The Great Padparadscha Debate PLUS Sapphire Tales from Denver
The May Denver gem show is actually fairly tiny, even during non-covid times. But with nothing else big coming up until late August and September, I decided to go anyway. A few days away is always refreshing, especially when it involves looking at gems.
If you checked out my recent videos, you’ll know that I made at least a few scores: several small parcels of lavender and peachy lavender melee gems from Madagascar, some silvery lavender Vietnamese spinel and lavender sapphire matched pairs (a few of these will make it into the stud earring section), as well as a few more Russian emeralds.
My main focus this time, however, was to secure more larger sapphires for the shop, and potentially for some showy jewelry. I found some heated and unheated blue ovals, rounds and pairs, as well as some orange-apricot tones that I found unusual – some of these will get a mini cert to show that they are unheated before I post them.
The apricot colors I got would not qualify as padparadschas because they contain too much orange, but for those of you who prefer to have a not quite pad that’s really a pink sapphire perhaps these gems are of interest.
As you may or may not know, certifying padparadschas has become something of a nightmare to buyers and sellers alike. AGL has decided to subject all pinkish orange sapphire candidates to a color stability test, and most gems do not pass it, thus not making the coveted pad label. This test has entered the gem labs world after it was discovered that orange pink colored sapphires from Bemainty near Ambatondrazaka, Madagascar, turn pinkish after a few weeks of daylight exposure. The color reverts back over time, largely speaking, though I’ve spoken to some vendors who feel that not all gems regain the intensity they once had and object to a color stability test on those grounds.
AGL reproduces the color stability test by a 10 minute exposure to short-wave UV radiation, and in conjunction with very strict color guidelines, classifies sapphires as just pink or some other non padparadscha color, even if those sapphires have received the pad certification from GIA, GRS, Dunaigre or any other combination of laboratory certificates. It has even de-classified previously certified padparadschas from their own lab, as well as some sapphires that are of Sri Lankan origin. As a result, many vendors, retailers, and some retail buyers are no longer sending any padparadscha candidates to AGL. I should note that AGL is not the only lab applying the color stability test, but it nonetheless appears to have the strictest pad conditions.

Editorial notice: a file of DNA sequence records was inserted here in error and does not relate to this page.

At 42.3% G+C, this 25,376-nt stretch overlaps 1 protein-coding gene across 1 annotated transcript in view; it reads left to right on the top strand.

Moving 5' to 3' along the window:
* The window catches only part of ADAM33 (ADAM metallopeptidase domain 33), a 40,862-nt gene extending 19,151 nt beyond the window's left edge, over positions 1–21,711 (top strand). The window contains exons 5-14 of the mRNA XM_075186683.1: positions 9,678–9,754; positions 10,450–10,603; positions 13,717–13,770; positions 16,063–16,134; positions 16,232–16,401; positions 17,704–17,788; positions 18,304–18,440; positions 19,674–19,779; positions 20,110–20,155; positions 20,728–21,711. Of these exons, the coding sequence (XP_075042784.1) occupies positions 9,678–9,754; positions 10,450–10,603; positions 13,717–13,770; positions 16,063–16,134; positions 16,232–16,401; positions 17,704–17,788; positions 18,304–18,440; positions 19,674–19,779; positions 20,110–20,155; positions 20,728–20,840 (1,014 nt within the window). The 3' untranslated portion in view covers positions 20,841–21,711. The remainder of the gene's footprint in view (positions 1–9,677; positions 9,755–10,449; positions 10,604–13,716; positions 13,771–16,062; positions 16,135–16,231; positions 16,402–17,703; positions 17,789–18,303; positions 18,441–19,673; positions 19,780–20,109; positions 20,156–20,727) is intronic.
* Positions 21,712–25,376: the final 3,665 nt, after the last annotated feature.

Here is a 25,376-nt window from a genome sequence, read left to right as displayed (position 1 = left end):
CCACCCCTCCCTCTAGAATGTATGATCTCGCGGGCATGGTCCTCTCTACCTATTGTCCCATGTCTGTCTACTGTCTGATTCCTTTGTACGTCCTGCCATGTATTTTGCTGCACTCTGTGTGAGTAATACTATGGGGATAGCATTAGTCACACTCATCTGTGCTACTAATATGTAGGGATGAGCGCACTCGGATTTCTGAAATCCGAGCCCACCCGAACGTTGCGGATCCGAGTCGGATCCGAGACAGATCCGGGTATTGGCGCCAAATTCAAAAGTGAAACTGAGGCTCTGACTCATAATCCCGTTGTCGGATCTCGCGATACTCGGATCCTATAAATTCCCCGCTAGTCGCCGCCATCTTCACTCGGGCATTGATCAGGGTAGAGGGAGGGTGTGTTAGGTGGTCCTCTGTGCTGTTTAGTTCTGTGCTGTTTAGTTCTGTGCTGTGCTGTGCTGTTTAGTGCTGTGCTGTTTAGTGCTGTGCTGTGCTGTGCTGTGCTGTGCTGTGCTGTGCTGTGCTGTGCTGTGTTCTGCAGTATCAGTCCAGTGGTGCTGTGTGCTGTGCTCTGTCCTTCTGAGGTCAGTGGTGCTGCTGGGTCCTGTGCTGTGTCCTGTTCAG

Here’s an interesting article by Chris Smith from AGL with more detail, if you are interested.
While padparadscha sapphire is not a specialty of mine, this is an additional reason why I don’t carry many (or any, for that matter). The "pad" label is now so highly prized that it can easily overprice the gem. True padparadschas are beautiful indeed – even to my eye, and I clearly prefer more vibrant colors. But that does not mean they are worth the headache or high price, unless you have very deep pockets and just don’t care.
Here are some more orange-apricot gems that, paired with more lavender colors and perhaps set in yellow rather than rose gold, would make a lovely addition to a collection without killing the piggy bank: sapphires from left to right: two unheated peachy-pink Madagascans (too pink to be "pad") and two unheated Sri Lankans (too orange to be "pad")
Here is a closeup of the right-most orange-apricot sapphire featured above:
And here are a few videos from my YouTube channel featuring some more sparkling treasures from Denver: